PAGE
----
JFS has been open to receiving constructive criticism and has been working to improve care for children, but cost cuts are bringing that collaboration to an end. There’s no money for such luxuries as finding a better way to deliver services or prevention programs, as the existing flawed system has no backup plan to make sure children don’t fall through the cracks.

“One out of three people (at Jobs and Family Services) will be gone,” Cook says. “This is already an overburdened system. How will the system function with that kind of deep cut? One of our board members said to me, ‘This reminds me of my grandmother’s stories about the Depression. … She said that prior to the Depression, if a stranger came to your door, you might not even answer it. But during the Depression, if a stranger came to your door and asked for a sandwich, you made him a sandwich. The rules had changed.’ This is a time to understand the rules have changed.”

ProKids currently advocates for one out of three children in the custody of protective services, a total of approximately 460 children in 2009 — that’s up from 434 in 2007. But they can serve only children for whom they have funding, and income from donations has fallen.

These problems are also a source of opportunity, according to Cook, as hard times are forcing innovation and forging relationships where rivalries had been allowed to form. In fact, JFS is already receiving calls from community-based organizations asking how they can help.

“So many people from the community, whether it’s the system — the court, the prosecutors — or a service provider, are saying, ‘Where can we help?’ ” Weir says. “It’s been refreshing. The Mental Health Board got together with a lot of providers and held a job fair so that we could send people there. People have been really exceptional.”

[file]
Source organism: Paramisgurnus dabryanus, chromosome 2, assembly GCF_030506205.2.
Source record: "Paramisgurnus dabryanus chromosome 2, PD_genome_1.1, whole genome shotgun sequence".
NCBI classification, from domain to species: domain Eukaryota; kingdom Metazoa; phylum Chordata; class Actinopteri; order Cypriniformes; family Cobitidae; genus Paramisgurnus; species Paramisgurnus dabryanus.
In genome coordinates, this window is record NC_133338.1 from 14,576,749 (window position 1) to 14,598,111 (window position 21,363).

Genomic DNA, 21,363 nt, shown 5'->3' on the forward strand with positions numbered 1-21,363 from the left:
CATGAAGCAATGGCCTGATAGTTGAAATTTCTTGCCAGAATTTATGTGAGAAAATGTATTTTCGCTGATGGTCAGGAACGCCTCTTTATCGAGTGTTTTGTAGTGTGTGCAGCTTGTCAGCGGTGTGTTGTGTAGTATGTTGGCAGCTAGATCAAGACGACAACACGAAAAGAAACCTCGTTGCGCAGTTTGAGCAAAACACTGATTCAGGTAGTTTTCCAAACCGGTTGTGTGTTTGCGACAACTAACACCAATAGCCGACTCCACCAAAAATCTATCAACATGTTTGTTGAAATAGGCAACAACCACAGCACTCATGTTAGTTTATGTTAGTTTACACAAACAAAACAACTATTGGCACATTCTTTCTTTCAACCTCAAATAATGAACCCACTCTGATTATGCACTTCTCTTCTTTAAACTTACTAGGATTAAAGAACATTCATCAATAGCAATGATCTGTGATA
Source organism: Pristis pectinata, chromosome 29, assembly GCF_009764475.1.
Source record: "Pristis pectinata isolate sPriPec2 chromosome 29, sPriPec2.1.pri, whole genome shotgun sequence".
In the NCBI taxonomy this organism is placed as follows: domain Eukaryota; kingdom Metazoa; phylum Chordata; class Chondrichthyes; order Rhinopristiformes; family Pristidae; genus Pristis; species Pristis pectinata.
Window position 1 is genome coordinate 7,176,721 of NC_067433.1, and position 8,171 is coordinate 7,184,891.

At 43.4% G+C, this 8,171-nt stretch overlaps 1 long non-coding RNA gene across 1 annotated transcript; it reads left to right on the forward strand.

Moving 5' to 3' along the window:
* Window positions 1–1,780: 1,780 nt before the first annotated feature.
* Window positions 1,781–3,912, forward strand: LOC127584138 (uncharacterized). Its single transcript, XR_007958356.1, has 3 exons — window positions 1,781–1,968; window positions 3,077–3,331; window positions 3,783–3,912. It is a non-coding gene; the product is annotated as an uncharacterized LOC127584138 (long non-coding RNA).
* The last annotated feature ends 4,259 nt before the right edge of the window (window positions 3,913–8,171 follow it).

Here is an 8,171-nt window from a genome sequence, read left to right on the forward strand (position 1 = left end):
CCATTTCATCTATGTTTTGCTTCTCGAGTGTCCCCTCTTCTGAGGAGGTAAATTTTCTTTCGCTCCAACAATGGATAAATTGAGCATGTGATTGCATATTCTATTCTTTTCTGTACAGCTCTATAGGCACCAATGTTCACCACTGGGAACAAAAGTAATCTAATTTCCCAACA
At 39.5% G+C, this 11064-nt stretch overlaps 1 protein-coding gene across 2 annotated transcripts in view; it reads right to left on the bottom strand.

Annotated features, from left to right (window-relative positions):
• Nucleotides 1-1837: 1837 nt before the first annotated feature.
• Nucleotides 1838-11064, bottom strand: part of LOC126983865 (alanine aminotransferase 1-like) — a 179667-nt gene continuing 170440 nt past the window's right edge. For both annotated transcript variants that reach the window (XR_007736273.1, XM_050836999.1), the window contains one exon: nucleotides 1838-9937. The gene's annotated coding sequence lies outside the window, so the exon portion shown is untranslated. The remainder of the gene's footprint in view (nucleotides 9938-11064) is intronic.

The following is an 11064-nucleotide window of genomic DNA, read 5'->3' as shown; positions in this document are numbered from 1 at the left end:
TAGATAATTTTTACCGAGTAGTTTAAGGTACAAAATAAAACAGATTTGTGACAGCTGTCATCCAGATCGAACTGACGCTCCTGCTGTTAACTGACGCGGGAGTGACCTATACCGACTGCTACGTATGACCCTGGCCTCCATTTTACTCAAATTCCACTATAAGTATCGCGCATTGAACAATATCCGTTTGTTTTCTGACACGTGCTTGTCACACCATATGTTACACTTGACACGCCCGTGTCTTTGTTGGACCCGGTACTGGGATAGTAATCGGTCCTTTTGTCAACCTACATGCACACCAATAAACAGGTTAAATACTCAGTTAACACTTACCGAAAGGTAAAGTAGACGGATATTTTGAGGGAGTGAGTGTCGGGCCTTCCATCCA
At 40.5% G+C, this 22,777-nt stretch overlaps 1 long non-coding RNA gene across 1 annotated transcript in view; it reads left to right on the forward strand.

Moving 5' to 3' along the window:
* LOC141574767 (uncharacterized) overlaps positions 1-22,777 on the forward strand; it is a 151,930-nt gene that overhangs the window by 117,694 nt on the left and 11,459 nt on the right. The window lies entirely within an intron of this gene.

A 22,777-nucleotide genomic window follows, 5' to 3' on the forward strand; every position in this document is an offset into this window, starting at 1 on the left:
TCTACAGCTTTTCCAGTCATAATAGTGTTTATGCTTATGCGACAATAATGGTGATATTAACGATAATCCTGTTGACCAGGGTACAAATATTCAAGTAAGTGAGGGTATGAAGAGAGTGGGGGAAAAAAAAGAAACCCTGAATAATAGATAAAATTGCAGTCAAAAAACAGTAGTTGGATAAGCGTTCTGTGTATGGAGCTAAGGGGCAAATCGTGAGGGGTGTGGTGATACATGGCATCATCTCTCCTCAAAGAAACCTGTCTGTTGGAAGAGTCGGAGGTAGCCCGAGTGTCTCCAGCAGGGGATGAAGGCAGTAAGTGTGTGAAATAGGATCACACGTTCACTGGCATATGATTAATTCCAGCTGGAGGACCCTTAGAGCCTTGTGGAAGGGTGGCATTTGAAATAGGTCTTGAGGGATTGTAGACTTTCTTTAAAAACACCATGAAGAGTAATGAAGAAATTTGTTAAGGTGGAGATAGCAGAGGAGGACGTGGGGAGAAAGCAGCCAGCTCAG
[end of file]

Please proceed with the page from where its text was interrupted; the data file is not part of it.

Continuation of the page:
‘Investing in someone else’s child’

The doors of JFS will never be allowed to close, because they’re required by law to provide services, but there will be longer lines, slower response times and a smaller staff to carry a growing number of people in need, according to Weir. Even though the federal government is providing states with more money for food stamps and other programs, local entities aren’t allowed to allocate any of those dollars for the staff needed to administrate the programs.

Cook is skeptical that the existing flawed system will be able to serve children under the strain of dramatically reduced funding. She believes that, over time, the community has come to rely on and expect JFS to work miracles that are unrealistic and potentially dangerous.

“It’s as if people relied on an ambulance and paramedics to meet all their health care needs,” she says. “That’s not the way long-term care should be provided. It’s not a solution. We’ve become dependent on a solution which is, in fact, akin to the ambulance-and-paramedic analogy to raise these kids.